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Early school leaver re‑engagement through distance education

thesis
posted on 2024-07-02, 00:38 authored by Debra Urquhart

Early disconnection from school and disrupted learning results in early school leavers not attaining the requisite level of skills, knowledge, and literacy capability in preparation for life beyond school. Without educational redress, these young people experience sustained disadvantage and social exclusion. At some stage post-school, they may attempt to re-engage in second chance literacy learning, whether by choice or due to welfare obligations. Dependent on the circumstances, a distance education literacy program may provide the only option for those constrained by location or their school experiences.
As access to education is a human right and literacy enhances and widens other capabilities, distance education may provide equality of opportunity and the possibilities of attaining the learning missed out on at school. However, some education and employment stakeholders working with young people question the suitability of early school leavers learning off-site from teachers and the institution. Such beliefs arise from a deficit perception that early school leavers may still retain those life barriers that caused disadvantage at school and so, may impact on their capacity to manage their learning independently post-school in distance mode. As a result of these beliefs, these stakeholders consider an enrolment in distance education may offer more challenges than opportunities and is, therefore, unsuitable for these young people.
Beliefs hold weight as they influence actions, including interactions with young people. This raises questions regarding educational access and an early school leaver’s capacity to address missed learning and literacy gaps, especially if there are few other options available to them than distance education. Therefore, the central aim of this thesis is to explore in what ways literacy learning through distance education can be inclusive and beneficial for early school leavers.
Using case study methodology, this research focused on the multiplicity of experiences and perspectives relating to a cohort of early school leavers enrolled in a literacy qualification at a distance education campus of a public vocational education and training institution. Findings were generated through semi-structured interviews of both learners and teachers, complemented by course and policy documents and learner outcome results. To address the overall aim, the research considered learner and teacher views on distance education and the impact of relationships and the nature of learning in distance education on the learners’ experiences. Emergent themes were elicited utilising Gee’s tools of discourse analysis and then theoretically explored using Sen’s capability framework and Massey’s understandings of space, place, and identity to undertake further in-depth thematic analysis. Sen’s and Massey’s conceptual frameworks enabled a greater understanding of how interactions and interrelationships in the spaces of distance learning may foster belonging and the ability to flourish or continue to perpetuate educational exclusion and rejection for early school leavers.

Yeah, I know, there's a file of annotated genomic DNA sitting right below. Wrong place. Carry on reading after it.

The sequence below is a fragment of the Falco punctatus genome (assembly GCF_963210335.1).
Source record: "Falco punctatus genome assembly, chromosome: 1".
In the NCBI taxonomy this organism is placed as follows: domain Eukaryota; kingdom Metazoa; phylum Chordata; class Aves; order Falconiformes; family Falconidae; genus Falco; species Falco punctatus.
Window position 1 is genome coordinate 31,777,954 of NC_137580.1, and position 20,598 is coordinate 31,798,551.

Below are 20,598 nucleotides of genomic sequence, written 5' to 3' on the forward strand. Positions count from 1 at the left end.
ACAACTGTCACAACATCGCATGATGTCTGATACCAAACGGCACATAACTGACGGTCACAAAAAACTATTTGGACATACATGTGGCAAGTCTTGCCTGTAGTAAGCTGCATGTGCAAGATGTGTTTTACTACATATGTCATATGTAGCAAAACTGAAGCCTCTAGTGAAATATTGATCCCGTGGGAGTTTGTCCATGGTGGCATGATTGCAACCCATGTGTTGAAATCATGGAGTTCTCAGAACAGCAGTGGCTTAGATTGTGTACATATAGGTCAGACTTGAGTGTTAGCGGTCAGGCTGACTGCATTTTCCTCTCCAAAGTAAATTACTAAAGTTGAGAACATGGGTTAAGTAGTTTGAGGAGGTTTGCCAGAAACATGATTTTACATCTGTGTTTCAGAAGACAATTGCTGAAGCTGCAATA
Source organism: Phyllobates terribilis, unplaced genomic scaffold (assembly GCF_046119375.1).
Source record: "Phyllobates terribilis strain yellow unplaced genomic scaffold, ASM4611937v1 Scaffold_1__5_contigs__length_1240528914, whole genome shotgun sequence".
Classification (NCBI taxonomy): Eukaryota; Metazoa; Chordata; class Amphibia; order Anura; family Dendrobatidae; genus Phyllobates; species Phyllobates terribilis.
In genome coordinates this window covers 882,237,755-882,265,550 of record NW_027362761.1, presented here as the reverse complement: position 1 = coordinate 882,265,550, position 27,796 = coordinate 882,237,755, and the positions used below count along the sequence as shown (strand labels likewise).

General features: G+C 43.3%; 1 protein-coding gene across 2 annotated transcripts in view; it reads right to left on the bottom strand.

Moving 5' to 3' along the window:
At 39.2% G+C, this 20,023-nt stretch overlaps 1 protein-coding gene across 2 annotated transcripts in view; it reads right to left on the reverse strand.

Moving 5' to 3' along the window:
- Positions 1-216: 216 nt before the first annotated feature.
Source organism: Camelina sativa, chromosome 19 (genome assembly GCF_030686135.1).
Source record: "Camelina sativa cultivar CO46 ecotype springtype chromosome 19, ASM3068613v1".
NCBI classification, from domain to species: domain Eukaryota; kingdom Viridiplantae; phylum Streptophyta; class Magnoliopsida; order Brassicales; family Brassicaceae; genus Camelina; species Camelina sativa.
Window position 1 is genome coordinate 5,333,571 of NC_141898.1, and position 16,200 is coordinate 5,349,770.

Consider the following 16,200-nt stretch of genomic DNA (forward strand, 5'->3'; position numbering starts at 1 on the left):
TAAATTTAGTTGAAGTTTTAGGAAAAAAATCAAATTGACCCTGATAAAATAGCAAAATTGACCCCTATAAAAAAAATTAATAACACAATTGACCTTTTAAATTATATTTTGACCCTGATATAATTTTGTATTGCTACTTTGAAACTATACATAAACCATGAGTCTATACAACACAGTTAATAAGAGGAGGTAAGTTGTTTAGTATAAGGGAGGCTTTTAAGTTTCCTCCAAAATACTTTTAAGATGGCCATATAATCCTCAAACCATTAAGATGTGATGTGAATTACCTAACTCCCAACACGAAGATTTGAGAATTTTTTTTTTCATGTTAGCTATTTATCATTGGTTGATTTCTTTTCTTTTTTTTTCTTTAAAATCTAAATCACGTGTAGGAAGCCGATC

Through the thesis, I demonstrate that a principles-based approach to a model of distance education facilitates positive, empathetic relationships; offers learning fit to purpose; and thereby builds belonging to the learning and the achievement of educational and employment pathways for early school leavers. I argue that the suitability of distance learning for early school leavers warrants a more positive approach and a considered position in educational re?engagement programs for young people and within policy and program offerings. This consideration necessitates appropriate equity strategies to be embedded in the provision of distance education along with applicable funding to enable relevant outcomes for young people and the expansion of valued capabilities.

History

Sub-type

  • PhD Thesis

Pagination

xi, 296 pages

Department/School

Tasmanian Institute of Learning & Teaching

Publisher

University of Tasmania

Event title

Graduation

Date of Event (Start Date)

2024-03-20

Rights statement

Copyright 2024 the author

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